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Updated on: Tuesday, November 05, 2019, 11:18 PM IST

Birds may have complex hierarchical societies

Representational image |

Representational image |

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Berlin: Birds can keep track of social associations with hundreds of other individuals, according to a study which raises doubts if large brains are needed to form complex societies. The researchers, including those from the Max Planck Institute of Animal Behavior in Germany, found the existence of a multilevel society in a small-brained bird called the vulturine guineafowl found in parts of Northeast Africa such as Ethiopia and Kenya.

The study, published in the journal Current Biology, provides a clue as to how these complex organisations may have evolved. The researchers tracked the social relationships of over 400 adult birds in a field site in Kenya over the course of multiple seasons. They found that the population comprised 18 distinct social groups — with 13 to 65 individuals in each — that remained stable despite regular intermingling with one or more other groups both during the day and at night.

According to the researchers, each bird group was associated with the other based on preference, rather than random encounters, and intergroup interactions were more likely to happen during specific seasons and around particular physical features in the environment.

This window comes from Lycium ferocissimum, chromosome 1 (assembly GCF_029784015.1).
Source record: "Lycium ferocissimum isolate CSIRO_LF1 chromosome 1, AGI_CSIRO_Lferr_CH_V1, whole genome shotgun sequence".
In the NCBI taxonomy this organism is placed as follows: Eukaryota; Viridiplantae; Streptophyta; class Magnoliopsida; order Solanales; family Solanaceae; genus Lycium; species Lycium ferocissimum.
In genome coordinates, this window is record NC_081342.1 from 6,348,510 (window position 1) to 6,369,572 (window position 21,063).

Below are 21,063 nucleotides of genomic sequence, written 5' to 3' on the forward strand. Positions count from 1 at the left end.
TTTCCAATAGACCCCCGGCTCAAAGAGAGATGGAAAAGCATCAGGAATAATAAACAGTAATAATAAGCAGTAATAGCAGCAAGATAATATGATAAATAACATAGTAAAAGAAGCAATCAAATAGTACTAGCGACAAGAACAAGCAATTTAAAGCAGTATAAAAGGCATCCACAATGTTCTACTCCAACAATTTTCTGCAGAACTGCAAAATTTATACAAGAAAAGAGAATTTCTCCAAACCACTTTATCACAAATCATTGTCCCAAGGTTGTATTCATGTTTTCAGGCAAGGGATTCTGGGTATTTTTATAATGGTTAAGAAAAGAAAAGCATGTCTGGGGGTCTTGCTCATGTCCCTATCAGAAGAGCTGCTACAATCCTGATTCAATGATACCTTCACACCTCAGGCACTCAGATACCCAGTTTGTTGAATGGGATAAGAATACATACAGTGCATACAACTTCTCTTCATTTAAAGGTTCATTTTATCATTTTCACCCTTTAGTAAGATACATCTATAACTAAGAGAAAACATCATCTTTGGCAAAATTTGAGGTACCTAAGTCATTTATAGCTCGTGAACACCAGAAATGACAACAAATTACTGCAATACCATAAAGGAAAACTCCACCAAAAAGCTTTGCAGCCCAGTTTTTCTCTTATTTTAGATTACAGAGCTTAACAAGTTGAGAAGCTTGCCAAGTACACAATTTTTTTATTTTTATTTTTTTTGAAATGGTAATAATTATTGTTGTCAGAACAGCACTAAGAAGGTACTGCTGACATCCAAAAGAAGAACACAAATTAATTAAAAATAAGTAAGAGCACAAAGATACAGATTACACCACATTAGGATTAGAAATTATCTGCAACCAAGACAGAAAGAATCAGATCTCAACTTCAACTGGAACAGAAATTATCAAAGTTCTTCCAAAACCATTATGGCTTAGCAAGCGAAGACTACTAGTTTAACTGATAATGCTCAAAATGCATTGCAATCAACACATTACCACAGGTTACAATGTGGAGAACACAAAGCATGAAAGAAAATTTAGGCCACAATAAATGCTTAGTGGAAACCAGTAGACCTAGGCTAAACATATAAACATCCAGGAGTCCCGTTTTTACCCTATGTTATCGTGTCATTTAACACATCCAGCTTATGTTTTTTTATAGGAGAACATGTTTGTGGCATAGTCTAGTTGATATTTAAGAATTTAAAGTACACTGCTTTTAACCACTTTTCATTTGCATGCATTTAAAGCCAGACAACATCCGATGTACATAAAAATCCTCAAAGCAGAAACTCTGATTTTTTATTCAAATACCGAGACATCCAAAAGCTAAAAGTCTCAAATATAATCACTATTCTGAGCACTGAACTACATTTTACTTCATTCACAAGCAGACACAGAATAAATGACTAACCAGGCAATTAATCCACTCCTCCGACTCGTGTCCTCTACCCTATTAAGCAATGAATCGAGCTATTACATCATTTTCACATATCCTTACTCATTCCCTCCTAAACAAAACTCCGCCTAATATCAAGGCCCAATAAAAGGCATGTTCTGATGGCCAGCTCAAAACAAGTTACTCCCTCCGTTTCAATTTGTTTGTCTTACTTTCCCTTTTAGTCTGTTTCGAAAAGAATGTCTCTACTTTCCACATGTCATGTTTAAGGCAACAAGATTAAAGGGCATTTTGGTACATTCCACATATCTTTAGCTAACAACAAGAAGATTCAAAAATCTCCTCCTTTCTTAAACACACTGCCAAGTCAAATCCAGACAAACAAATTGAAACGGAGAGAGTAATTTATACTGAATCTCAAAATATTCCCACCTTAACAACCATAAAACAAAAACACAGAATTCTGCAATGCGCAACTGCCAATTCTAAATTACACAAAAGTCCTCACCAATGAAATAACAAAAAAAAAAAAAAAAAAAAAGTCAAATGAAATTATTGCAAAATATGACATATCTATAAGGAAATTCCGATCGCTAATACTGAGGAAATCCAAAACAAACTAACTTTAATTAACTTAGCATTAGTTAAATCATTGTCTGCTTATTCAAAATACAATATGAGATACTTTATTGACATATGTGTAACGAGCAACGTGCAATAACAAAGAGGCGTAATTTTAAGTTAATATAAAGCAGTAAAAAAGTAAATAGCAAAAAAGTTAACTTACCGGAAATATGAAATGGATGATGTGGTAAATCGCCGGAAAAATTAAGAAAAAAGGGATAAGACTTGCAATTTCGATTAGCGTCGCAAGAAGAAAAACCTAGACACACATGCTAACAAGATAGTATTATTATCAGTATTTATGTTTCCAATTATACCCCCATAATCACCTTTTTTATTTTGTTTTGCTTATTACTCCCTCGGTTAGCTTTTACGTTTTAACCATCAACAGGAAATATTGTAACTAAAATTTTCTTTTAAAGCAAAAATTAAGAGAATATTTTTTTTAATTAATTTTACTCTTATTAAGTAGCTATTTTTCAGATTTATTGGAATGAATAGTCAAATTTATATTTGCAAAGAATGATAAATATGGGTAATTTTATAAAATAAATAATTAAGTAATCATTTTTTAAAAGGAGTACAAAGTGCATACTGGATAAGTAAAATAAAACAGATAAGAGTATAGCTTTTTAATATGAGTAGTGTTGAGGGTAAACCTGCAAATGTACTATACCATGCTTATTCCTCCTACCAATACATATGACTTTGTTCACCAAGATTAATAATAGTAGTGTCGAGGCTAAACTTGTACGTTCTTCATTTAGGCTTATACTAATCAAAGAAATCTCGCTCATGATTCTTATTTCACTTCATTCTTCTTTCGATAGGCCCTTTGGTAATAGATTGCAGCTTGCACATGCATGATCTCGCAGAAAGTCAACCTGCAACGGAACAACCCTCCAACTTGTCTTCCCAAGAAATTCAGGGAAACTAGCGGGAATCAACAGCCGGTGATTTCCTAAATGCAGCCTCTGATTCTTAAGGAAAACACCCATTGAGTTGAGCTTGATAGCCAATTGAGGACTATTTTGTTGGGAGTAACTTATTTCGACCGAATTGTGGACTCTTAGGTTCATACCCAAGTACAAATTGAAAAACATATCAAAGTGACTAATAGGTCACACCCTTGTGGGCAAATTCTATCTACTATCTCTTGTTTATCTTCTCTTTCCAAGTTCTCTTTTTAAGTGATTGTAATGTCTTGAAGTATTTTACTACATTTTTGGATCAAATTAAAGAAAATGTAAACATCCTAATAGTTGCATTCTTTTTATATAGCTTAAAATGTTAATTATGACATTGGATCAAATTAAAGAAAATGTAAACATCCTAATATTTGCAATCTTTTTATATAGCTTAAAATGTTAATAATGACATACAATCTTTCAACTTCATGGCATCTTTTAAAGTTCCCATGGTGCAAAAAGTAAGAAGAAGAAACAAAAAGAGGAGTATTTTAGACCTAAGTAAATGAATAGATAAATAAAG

“To our knowledge, this is the first time a social structure like this has been described for birds,” said study lead author Danai Papageorgiou from Max Planck Institute of Animal Behavior in Germany. The researchers said that multilevel societies occur when social units, such as pairs of animals, form groups with stable membership, and these groups associate preferentially with specific other groups.

—PTI

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Published on: Tuesday, November 05, 2019, 11:18 PM IST
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